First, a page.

Home » I had never heard of that song or the group, Taylor Swift said in response to the plagiarism complaint involving “Shake It Off.”

I had never heard of that song or the group, Taylor Swift said in response to the plagiarism complaint involving “Shake It Off.”

by TST Team
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The authors of the 2001 song “Playas Gon’ Play” by 3LW, Sean Hall, and Nathan Butler are suing singer-songwriter Taylor Swift for plagiarism. Swift has personally replied to the case.

Swift claimed in court documents that she had never heard the song that was the subject of the alleged plagiarism. Additionally, she emphasized that she was the author of the song’s lyrics. Swift asserted that she wrote “Shake It Off’s complete lyrics” in her statement. I had never heard of the song “Play’s Gon’ Play” or the band 3LW before learning of the plaintiff’s claim in 2017.

When Sean Hall and Nathan Butler wrote “Playas Gon’ Play” around the turn of the century, the pop star claims she was hearing that language on the playground, not on the radio, and that any similar phrasing is the result of the terminology being a part of everyday language and was part of the popular vernacular before.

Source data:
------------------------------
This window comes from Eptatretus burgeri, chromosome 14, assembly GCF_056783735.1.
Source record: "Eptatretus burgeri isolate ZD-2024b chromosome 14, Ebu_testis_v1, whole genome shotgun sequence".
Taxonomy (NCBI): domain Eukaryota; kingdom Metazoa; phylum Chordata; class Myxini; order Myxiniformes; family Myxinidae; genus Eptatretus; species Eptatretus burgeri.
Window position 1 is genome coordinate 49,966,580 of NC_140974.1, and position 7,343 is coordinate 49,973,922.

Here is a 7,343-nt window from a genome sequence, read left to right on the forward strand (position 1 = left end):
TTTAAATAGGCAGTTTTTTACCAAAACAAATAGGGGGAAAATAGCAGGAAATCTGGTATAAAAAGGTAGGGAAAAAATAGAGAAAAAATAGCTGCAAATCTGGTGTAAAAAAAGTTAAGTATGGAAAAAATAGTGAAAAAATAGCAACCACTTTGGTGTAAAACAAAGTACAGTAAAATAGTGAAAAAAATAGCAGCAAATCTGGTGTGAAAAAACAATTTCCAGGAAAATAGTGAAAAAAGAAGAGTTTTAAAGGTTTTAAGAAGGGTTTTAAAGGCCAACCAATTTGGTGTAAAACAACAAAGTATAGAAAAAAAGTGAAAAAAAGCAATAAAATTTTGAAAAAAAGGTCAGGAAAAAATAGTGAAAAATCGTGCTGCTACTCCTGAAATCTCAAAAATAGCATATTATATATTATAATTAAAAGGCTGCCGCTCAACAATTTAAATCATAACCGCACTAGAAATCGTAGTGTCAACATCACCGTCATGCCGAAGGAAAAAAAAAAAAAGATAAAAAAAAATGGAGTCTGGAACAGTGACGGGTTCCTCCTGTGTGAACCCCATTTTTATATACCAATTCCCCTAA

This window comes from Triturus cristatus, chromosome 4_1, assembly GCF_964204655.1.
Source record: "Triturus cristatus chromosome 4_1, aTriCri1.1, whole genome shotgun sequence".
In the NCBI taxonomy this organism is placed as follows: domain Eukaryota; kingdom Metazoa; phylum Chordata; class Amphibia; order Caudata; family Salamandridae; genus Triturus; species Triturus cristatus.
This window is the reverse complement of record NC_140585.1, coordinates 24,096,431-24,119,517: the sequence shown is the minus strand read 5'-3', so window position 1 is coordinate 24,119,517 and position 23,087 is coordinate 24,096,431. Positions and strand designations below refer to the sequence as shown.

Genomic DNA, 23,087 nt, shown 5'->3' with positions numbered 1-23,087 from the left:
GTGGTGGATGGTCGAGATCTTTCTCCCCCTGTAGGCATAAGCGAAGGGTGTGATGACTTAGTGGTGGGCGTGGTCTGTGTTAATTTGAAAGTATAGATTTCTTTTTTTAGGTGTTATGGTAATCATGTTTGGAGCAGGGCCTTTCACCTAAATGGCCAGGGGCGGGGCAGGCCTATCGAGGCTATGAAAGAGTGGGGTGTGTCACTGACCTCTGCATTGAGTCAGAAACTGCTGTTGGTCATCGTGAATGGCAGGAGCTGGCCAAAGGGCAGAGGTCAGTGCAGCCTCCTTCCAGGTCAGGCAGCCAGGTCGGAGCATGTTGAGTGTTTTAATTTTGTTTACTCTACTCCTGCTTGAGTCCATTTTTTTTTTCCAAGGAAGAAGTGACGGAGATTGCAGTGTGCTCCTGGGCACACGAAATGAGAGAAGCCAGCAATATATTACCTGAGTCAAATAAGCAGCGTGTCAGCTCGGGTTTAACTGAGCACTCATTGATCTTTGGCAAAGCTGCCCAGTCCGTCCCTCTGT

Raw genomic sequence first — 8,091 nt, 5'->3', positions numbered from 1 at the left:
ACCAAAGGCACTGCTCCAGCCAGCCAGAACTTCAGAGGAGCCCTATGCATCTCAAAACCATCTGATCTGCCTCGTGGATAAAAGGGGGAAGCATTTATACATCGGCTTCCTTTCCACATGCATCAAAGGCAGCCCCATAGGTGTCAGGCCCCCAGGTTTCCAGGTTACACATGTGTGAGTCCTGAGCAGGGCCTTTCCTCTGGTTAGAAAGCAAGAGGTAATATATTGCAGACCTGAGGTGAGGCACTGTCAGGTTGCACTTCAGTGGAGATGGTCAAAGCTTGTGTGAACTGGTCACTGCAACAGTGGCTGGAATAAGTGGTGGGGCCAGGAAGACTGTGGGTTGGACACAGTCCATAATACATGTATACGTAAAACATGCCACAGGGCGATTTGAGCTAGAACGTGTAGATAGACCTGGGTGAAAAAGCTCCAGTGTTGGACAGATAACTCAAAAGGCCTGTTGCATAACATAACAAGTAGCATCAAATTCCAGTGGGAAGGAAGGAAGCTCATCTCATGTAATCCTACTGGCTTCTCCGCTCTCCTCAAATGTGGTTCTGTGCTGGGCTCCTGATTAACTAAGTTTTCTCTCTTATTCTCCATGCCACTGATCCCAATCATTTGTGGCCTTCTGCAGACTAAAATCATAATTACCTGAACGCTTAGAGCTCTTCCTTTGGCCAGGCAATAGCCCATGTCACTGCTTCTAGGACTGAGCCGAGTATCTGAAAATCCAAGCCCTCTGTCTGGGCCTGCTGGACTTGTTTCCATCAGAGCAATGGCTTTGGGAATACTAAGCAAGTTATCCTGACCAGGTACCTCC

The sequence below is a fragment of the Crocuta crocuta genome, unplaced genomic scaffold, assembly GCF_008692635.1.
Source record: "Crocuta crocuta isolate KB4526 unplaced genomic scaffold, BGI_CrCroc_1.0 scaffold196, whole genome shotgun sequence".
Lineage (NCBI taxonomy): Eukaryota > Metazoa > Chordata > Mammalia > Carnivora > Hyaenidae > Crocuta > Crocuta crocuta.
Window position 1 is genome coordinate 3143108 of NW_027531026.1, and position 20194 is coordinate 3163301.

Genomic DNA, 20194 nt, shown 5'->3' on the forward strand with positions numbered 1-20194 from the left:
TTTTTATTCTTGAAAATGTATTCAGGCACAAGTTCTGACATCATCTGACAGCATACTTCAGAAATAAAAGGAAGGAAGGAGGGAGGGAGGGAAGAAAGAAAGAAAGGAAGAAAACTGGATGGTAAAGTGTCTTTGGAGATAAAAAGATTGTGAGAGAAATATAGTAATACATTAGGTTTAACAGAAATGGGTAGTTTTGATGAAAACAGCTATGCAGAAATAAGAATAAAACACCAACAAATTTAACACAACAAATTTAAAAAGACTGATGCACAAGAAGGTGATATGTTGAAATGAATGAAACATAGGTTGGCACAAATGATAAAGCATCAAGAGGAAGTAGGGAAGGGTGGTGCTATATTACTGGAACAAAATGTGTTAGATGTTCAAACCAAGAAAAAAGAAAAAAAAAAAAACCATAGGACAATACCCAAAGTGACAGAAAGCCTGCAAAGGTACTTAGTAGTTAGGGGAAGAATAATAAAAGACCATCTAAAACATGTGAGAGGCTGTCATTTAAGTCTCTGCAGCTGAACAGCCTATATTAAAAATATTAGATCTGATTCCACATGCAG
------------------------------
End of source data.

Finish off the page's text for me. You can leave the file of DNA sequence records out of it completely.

While attending school in Wyomissing Hills and high school in Hendersonville, Taylor recalled hearing other children use the expressions “players play” and “haters hate” together. These sayings were similar to other idioms like “say it, don’t spray,” “don’t hate the playa, hate the game,” and “take a calm pill.”

While Taylor’s song is titled “‘Cause the players going to play, play, play, play and the haters going to hate, hate, hate, hate,” the words of the 3LW song are “playas, they going to play” and “haters, they going to hate.” At a 2013 concert, Swift wore a T-shirt with the phrase “haters going to hate”; it wasn’t custom-made; she bought it at Urban Outfitters. She said that the phrase was so widely used at the time.

A judge initially dismissed the plagiarism lawsuit in 2018. The lawsuit was reinstated by an appeals court the following year. According to the newspaper, a jury will resolve the case at an unspecified later date, but Swift’s lawyer Peter Anderson is contending that new information demonstrates the plaintiffs’ accusations are sufficiently unfounded to not merit a trial.

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